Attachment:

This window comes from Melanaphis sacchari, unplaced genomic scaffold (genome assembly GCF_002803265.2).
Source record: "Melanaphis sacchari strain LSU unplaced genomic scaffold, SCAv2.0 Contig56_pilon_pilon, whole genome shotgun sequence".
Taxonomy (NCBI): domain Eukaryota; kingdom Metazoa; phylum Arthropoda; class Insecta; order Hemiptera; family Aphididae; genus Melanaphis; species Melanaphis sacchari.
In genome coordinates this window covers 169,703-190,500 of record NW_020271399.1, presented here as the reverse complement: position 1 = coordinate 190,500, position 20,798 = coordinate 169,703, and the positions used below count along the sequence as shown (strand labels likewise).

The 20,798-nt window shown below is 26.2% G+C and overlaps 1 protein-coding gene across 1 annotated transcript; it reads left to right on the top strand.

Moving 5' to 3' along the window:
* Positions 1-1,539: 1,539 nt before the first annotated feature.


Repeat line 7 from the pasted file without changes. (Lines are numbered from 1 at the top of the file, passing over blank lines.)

* Positions 1-1,539: 1,539 nt before the first annotated feature.